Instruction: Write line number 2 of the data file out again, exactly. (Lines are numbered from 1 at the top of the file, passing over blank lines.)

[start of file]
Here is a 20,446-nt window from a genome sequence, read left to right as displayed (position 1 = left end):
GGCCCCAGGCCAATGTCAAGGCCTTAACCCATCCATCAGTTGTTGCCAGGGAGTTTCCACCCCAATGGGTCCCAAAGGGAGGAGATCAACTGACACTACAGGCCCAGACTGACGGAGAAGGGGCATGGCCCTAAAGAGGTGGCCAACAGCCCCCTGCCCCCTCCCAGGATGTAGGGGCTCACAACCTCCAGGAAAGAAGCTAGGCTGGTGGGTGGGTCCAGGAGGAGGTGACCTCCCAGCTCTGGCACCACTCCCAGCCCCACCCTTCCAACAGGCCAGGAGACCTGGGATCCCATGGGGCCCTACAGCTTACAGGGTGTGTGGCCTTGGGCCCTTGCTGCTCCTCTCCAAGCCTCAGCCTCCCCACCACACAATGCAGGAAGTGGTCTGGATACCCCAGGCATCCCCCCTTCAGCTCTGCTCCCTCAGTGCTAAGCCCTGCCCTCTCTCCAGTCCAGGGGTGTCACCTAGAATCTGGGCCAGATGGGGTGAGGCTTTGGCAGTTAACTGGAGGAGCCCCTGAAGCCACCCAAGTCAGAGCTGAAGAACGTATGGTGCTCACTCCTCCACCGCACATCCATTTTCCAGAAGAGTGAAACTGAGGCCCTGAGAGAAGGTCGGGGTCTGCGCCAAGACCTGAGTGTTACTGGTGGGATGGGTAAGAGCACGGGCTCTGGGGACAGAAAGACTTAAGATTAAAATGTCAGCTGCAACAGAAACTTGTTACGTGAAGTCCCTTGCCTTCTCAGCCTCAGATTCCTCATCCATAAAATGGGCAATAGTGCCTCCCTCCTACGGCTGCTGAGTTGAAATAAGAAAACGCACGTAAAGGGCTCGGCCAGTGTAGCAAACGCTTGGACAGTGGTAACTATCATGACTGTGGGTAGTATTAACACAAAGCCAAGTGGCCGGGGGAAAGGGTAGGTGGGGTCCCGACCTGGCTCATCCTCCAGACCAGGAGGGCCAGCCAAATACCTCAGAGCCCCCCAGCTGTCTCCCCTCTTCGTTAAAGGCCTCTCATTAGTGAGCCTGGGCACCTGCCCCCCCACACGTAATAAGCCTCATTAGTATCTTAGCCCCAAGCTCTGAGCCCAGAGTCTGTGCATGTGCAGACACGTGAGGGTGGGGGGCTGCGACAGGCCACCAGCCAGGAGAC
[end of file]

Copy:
GGCCCCAGGCCAATGTCAAGGCCTTAACCCATCCATCAGTTGTTGCCAGGGAGTTTCCACCCCAATGGGTCCCAAAGGGAGGAGATCAACTGACACTACAGGCCCAGACTGACGGAGAAGGGGCATGGCCCTAAAGAGGTGGCCAACAGCCCCCTGCCCCCTCCCAGGATGTAGGGGCTCACAACCTCCAGGAAAGAAGCTAGGCTGGTGGGTGGGTCCAGGAGGAGGTGACCTCCCAGCTCTGGCACCACTCCCAGCCCCACCCTTCCAACAGGCCAGGAGACCTGGGATCCCATGGGGCCCTACAGCTTACAGGGTGTGTGGCCTTGGGCCCTTGCTGCTCCTCTCCAAGCCTCAGCCTCCCCACCACACAATGCAGGAAGTGGTCTGGATACCCCAGGCATCCCCCCTTCAGCTCTGCTCCCTCAGTGCTAAGCCCTGCCCTCTCTCCAGTCCAGGGGTGTCACCTAGAATCTGGGCCAGATGGGGTGAGGCTTTGGCAGTTAACTGGAGGAGCCCCTGAAGCCACCCAAGTCAGAGCTGAAGAACGTATGGTGCTCACTCCTCCACCGCACATCCATTTTCCAGAAGAGTGAAACTGAGGCCCTGAGAGAAGGTCGGGGTCTGCGCCAAGACCTGAGTGTTACTGGTGGGATGGGTAAGAGCACGGGCTCTGGGGACAGAAAGACTTAAGATTAAAATGTCAGCTGCAACAGAAACTTGTTACGTGAAGTCCCTTGCCTTCTCAGCCTCAGATTCCTCATCCATAAAATGGGCAATAGTGCCTCCCTCCTACGGCTGCTGAGTTGAAATAAGAAAACGCACGTAAAGGGCTCGGCCAGTGTAGCAAACGCTTGGACAGTGGTAACTATCATGACTGTGGGTAGTATTAACACAAAGCCAAGTGGCCGGGGGAAAGGGTAGGTGGGGTCCCGACCTGGCTCATCCTCCAGACCAGGAGGGCCAGCCAAATACCTCAGAGCCCCCCAGCTGTCTCCCCTCTTCGTTAAAGGCCTCTCATTAGTGAGCCTGGGCACCTGCCCCCCCACACGTAATAAGCCTCATTAGTATCTTAGCCCCAAGCTCTGAGCCCAGAGTCTGTGCATGTGCAGACACGTGAGGGTGGGGGGCTGCGACAGGCCACCAGCCAGGAGAC